Mr Hammond was hosted by the Deutsche Gesellschaft fur Auswartige Politik (German Council on Foreign Relations) in Berlin, and his speech was titled ‘Shared Security: Transforming Defence to Face the Future’.
In his speech, Mr Hammond explained that, unlike during the Cold War, a defensive crouch posture or ‘Fortress Europe’ will not meet the needs of national or regional security in this new era. This means intervening beyond the borders of the European Union when necessary.
He also emphasised that with the United States beginning to focus on Asia, Germany should join with the UK and France in transforming their armed forces and generate both the military capability and political will to deploy military resources more widely in future in support of NATO, the EU and coalition operations.
Mr Hammond, reflecting on changes in Berlin over the past 40 years, said that the reunification of the city, with many of the old certainties and familiar features disappearing, was a metaphor for the wider changes that have taken place in the 20 years since the Wall came down, across the globe, and in the strategic security environment in particular. He said:
The Cold War imposed order and a degree of certainty… the enemy was known and was pretty predictable.
In divided Europe, NATO and the Warsaw Pact understood the boundaries and operated by a set of rules and understandings.
But in pure power-balance terms, we have swapped the certainty of a known and predictable enemy for a world of shifting power balances, emerging, independent challengers, and diverse non-state threats.
So that a myriad of lesser, but nonetheless potentially devastating threats, emerge to make our societies in some ways less safe, less secure, and less certain in facing the future.
Facing the future
Mr Hammond said that this unpredictability and rapid change in the threats we face makes it all the more important that our respective armed forces, and our collective defence arrangements, are correctly configured to meet the requirements of today - and prepared, at the same time, for what is around the next corner.
The central argument in his speech, Mr Hammond said, was this:
The responsibility of European nations to defend their citizens can no longer be discharged by a strategy of homeland defence and a ‘Fortress Europe’.
The threats we face are no longer territorial, so a passive defence of national territory is no longer adequate protection for our citizens.
Our security requires that we do not sit back and let threats come to us, but that we project power to meet them - wherever in the world they are forming.
Mr Hammond said, therefore, that the NATO Alliance, and the European part of it in particular, must continue to develop together the capability and the political will to act when necessary - to project power, including, but not limited to, military power, and to deploy it rapidly when we must.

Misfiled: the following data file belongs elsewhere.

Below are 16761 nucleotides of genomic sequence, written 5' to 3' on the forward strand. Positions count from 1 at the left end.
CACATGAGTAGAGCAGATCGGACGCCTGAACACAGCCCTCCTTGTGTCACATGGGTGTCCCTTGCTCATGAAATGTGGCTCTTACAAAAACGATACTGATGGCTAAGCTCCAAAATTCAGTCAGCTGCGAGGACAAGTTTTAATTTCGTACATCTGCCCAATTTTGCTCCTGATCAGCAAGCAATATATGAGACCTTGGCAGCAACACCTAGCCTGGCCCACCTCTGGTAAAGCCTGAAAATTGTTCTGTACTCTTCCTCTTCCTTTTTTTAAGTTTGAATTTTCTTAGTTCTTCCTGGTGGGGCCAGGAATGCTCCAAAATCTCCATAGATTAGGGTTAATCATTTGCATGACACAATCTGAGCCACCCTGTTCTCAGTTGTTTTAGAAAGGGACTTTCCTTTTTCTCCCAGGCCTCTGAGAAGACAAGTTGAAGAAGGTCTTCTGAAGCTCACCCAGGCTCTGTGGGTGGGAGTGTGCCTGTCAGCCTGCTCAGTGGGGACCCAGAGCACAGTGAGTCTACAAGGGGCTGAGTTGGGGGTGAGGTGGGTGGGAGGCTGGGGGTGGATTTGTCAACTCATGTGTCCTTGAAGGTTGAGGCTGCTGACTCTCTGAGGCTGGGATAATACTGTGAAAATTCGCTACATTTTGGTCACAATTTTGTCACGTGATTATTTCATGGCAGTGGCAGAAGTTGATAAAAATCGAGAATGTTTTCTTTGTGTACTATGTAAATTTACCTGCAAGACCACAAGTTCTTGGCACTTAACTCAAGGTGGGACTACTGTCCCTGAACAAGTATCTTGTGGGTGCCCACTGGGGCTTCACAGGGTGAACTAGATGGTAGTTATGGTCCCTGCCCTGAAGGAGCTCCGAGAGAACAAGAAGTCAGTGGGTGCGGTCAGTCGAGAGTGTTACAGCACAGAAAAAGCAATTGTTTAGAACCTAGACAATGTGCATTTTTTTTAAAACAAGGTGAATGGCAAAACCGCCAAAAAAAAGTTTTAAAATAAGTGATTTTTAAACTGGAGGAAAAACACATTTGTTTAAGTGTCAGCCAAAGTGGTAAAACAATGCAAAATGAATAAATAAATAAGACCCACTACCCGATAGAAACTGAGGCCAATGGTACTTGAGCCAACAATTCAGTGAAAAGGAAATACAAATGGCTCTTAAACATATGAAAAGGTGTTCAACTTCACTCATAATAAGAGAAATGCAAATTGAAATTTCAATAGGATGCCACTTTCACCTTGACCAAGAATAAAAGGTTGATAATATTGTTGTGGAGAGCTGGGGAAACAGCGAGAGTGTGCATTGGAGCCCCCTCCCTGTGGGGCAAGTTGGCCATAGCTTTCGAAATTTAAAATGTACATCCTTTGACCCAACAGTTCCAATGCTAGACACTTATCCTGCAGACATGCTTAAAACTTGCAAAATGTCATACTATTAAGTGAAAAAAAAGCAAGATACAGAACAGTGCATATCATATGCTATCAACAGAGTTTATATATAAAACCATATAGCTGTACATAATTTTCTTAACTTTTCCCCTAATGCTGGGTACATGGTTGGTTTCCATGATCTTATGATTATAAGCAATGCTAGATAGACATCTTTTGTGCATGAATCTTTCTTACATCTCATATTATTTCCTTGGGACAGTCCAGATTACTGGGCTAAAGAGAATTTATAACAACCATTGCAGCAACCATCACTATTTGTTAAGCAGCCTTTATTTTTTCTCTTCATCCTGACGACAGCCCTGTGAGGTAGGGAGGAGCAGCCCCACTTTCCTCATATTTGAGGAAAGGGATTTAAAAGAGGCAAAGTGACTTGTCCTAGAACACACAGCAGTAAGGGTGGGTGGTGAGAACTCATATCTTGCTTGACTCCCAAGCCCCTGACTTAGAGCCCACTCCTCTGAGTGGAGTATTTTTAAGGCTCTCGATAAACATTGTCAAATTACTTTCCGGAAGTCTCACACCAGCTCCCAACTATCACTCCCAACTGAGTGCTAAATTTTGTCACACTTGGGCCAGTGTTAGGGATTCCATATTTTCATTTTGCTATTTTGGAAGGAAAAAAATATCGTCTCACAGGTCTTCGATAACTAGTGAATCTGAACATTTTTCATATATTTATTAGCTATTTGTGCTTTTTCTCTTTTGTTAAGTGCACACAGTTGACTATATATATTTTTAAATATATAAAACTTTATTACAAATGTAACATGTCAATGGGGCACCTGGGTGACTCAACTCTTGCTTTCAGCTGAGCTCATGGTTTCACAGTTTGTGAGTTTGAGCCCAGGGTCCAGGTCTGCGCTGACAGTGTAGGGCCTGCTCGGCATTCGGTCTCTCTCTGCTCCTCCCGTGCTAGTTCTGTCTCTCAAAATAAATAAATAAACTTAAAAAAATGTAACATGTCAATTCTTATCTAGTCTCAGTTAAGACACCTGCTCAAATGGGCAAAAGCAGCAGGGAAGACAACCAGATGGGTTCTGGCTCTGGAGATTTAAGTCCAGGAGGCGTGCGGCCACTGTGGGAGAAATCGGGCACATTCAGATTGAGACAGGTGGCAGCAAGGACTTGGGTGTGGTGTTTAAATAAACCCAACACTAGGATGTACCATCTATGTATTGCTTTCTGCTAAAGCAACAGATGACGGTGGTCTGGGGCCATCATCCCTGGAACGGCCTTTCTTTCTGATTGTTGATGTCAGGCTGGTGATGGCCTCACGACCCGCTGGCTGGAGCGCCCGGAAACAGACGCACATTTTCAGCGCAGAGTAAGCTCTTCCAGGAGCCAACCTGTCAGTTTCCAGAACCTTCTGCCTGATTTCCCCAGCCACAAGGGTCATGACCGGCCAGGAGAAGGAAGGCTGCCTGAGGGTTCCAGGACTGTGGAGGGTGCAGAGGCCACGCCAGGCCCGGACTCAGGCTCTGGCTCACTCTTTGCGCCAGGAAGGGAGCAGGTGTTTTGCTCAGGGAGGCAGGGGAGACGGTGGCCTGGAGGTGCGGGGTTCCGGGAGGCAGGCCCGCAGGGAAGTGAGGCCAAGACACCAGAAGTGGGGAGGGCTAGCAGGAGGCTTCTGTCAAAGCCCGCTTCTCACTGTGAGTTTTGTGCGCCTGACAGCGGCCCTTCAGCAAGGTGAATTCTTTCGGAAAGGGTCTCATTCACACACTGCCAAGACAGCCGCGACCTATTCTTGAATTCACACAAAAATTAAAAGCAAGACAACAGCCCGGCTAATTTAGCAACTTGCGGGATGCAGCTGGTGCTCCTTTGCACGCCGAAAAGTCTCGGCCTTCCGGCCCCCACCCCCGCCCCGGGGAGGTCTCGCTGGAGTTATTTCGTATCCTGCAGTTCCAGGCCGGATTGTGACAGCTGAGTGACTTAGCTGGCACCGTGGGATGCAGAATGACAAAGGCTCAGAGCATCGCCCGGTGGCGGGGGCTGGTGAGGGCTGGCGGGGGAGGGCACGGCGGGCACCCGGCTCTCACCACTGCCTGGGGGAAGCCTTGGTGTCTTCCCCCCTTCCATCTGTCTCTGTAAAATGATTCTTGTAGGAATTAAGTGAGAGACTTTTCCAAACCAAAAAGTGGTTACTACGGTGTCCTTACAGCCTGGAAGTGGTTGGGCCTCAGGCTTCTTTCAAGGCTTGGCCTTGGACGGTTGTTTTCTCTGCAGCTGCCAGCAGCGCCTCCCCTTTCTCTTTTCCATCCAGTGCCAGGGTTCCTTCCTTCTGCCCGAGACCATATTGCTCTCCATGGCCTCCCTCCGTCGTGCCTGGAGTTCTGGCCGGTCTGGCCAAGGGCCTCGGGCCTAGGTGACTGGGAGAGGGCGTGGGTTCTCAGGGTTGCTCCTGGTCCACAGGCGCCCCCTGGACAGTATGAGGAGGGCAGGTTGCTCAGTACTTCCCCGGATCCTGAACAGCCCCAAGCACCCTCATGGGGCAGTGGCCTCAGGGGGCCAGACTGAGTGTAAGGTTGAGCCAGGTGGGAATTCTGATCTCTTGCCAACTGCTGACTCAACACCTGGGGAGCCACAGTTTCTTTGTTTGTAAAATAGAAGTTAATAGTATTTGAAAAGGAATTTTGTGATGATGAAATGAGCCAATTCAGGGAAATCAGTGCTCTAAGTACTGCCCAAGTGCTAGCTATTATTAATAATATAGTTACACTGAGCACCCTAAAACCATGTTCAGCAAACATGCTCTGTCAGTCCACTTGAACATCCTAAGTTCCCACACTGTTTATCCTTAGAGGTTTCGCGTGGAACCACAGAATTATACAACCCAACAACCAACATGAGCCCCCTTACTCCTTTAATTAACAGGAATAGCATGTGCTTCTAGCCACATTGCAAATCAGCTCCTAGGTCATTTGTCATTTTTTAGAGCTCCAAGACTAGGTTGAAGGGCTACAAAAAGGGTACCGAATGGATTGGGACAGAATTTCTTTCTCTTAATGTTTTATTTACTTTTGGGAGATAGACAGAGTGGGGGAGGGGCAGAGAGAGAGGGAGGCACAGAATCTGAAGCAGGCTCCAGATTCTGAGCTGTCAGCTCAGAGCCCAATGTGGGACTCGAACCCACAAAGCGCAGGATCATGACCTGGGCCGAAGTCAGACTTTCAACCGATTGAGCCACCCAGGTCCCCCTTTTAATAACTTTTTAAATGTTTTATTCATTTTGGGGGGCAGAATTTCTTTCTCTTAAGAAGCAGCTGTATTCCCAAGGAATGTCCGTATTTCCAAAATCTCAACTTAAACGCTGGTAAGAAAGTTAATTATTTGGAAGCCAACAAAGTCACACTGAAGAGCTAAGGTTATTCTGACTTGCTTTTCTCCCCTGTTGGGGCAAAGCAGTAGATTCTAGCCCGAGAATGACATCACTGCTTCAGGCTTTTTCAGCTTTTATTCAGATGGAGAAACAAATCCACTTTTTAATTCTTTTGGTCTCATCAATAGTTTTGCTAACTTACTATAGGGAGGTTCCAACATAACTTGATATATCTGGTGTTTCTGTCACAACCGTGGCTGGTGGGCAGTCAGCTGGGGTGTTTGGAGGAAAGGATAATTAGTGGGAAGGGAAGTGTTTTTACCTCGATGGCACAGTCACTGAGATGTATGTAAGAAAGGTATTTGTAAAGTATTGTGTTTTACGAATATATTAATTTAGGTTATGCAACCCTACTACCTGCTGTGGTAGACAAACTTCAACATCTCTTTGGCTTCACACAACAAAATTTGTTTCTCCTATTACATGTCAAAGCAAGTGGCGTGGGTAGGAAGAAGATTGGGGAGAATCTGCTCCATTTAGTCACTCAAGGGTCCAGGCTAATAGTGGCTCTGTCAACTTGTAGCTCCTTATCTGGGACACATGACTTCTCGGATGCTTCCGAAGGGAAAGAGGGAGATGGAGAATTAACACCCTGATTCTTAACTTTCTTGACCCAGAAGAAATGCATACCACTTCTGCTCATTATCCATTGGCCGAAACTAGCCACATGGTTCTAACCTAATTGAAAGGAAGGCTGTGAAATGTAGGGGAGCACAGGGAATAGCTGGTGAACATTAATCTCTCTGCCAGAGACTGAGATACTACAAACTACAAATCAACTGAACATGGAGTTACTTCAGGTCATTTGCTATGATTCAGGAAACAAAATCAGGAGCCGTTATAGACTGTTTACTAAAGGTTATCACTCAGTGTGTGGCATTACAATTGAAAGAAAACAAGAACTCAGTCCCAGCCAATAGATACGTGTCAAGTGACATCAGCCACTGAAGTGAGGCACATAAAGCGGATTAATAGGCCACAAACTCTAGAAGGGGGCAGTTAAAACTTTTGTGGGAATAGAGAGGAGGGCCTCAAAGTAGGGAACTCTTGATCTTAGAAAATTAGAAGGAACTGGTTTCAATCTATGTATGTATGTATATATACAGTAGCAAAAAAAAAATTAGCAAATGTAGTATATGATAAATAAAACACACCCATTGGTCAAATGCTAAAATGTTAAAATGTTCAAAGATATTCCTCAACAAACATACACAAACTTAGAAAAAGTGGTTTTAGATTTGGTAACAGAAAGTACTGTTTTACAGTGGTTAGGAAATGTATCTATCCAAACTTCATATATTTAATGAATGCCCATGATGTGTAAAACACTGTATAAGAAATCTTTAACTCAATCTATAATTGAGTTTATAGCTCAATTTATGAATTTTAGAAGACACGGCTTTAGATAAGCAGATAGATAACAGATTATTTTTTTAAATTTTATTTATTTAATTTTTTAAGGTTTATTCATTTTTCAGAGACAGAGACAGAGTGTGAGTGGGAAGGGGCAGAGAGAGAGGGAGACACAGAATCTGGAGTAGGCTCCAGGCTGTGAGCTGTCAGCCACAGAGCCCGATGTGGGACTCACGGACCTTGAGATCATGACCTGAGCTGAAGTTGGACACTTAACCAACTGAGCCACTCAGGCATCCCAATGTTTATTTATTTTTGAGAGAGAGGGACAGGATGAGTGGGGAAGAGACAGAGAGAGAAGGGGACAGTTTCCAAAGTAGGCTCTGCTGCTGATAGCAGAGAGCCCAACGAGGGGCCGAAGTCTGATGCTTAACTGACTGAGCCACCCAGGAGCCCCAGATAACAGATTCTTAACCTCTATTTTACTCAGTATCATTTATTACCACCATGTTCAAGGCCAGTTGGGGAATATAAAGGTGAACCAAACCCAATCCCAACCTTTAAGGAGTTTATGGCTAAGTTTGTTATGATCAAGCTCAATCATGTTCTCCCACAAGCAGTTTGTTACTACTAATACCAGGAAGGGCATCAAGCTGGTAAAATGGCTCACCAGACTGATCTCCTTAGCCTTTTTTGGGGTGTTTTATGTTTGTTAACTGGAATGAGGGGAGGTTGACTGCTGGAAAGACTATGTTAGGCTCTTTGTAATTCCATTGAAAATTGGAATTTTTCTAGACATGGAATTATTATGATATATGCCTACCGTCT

The need for transformation
Mr Hammond talked about Operation UNIFIED PROTECTOR being a coalition success, and, for the people of Libya, a liberation they can justly claim to have seen through themselves.
It has reconfirmed the utility of NATO as the most successful tool for collective defence ever created, he affirmed, adding:
But the Libya operation also cruelly exposed the imbalances and weaknesses in the Alliance and thus the scale of the task facing European NATO nations.
Even with the very limited nature of the Libya campaign, the nations of Europe could not have undertaken this operation without the US shouldering much of the weight.
We know what the problems are. Too many allies are failing to meet their financial responsibilities to NATO. Too many countries are failing to build and maintain appropriate capabilities to meet the new threats we face, or to make them available for operations.
Mr Hammond said that while we have known about these deficiencies for many years, we can no longer afford to carry on as before, because the United States has made clear that it intends to reflect in its strategic posture the growing importance of the developing challenges in the Pacific:
Let me be clear about this - it is in Europe’s interest that the United States rises to the challenge that the emergence of China as a global power presents and we should support the decisions the US has made.
But that means we, the nations of Europe, must take on more responsibility for our own backyard; shouldering the major burden in the Balkans and the Mediterranean, but also being prepared, if necessary, to take a bigger role in relation to North Africa and the Middle East.
This isn’t about the United States walking away; this is about the nations of Europe taking more of the strain of our collective defence in our own region. Responding to the threats that most directly impact on us.
Mr Hammond acknowledged the ‘fiscal challenges’, saying: